The renegotiation of the North American Free Trade Agreement (NAFTA) may be receiving most of the spotlight in trade news these days, but the current U.S. Administration has also set ambitious goals for trade outside of NAFTA in 2018. Last July, U.S. Trade Representative Lighthizer announced that the U.S. would begin discussions with the Republic of Korea regarding changes to the U.S.-Korea Free Trade Agreement (KORUS). The talks continued on January 5 following Korea’s completion of domestic negotiating procedures in late December.
On Friday afternoon, the United States Trade Representative (USTR) released updated objectives for the renegotiation of the North American Free Trade Agreement (NAFTA). Widely anticipated by industry and the trade community, the new objectives provide an overview of U.S. priorities for the agreement five negotiation rounds in. Under the Trade Priorities and Accountability Act of 2015, USTR must “regularly update” the public on U.S. objectives following the start of negotiations. Prior to Friday’s release, USTR had not yet fulfilled this obligation with respect to NAFTA, and Senator Ron Wyden recently pressed USTR to comply with this aspect.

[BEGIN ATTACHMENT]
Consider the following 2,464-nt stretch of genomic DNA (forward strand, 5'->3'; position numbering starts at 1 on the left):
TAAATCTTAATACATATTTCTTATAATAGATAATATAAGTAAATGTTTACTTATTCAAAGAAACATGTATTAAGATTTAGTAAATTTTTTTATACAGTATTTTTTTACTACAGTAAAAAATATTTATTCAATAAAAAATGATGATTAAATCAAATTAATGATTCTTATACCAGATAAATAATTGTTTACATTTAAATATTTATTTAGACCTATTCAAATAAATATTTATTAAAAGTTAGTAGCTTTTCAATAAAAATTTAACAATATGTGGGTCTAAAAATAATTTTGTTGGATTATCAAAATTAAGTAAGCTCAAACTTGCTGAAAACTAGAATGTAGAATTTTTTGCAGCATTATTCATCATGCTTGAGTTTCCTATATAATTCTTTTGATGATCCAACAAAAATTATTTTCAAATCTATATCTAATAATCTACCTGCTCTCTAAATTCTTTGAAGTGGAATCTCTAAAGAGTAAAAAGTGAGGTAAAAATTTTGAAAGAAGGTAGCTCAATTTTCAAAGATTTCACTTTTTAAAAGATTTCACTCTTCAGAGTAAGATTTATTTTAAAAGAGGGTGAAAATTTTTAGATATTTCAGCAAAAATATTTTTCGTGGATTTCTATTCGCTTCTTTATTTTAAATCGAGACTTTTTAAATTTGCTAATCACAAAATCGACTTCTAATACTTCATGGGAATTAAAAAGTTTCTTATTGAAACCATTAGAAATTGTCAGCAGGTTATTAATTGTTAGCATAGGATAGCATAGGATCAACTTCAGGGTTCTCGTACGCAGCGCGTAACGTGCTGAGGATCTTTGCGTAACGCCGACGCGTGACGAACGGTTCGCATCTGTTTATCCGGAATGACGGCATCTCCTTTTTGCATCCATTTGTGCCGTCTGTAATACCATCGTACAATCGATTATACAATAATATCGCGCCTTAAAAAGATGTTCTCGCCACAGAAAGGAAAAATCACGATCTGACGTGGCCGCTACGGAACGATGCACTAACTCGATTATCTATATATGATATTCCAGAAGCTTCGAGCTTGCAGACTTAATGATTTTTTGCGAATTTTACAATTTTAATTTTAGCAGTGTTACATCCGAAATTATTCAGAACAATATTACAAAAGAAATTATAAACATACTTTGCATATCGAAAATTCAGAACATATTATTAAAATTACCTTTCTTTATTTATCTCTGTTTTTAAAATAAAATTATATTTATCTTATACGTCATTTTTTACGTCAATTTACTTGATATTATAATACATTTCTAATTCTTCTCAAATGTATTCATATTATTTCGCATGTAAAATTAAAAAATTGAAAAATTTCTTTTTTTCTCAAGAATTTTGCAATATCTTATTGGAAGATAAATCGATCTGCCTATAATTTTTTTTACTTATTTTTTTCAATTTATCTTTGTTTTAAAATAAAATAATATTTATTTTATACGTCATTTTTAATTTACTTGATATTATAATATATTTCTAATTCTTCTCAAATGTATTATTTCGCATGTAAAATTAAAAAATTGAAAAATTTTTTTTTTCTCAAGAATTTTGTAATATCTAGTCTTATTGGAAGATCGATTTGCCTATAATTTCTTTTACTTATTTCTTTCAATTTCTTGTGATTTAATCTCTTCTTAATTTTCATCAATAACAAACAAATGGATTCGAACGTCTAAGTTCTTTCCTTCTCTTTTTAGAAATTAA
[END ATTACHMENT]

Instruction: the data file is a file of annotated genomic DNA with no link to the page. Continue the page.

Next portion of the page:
After concerning reports about the removal of critical safe harbors for online intermediaries in the earlier rounds and a lack of clear commitments in the original set of priorities released in July, USTR’s commitment to modernizing the agreement to better reflect the digital economy was questionable. These updated objectives represent significant progress on digital trade priorities and shed necessary light on the ongoing process, but the objectives still fall short with respect to ensuring liability protections for intermediaries for third party content paralleled in U.S. law.
Digital goods and services have become an integral component to international trade. According to the U.S. International Trade Commission, digital trade added up to 2.4 million U.S. jobs and $710 billion per year to U.S. GDP. However, under the guise of promoting domestic innovation, national security, and privacy protections, countries are increasingly adopting discriminatory policies that disadvantage U.S. technology companies in particular and pose significant barriers to cross-border delivery of Internet services.
This matters because the growth of U.S. technology firms — and the success of U.S. small businesses that use these firms to reach global audiences — depends on access to markets where digital barriers are on the rise. It also matters because U.S. firms are in fierce competition with foreign firms for access to over 3.7 billion Internet users across the world. One key data point shows the changing global dynamic: in 2014, nine out of the top ten global Internet companies were made in the United States. Today, only six of those leading brands are U.S.-based.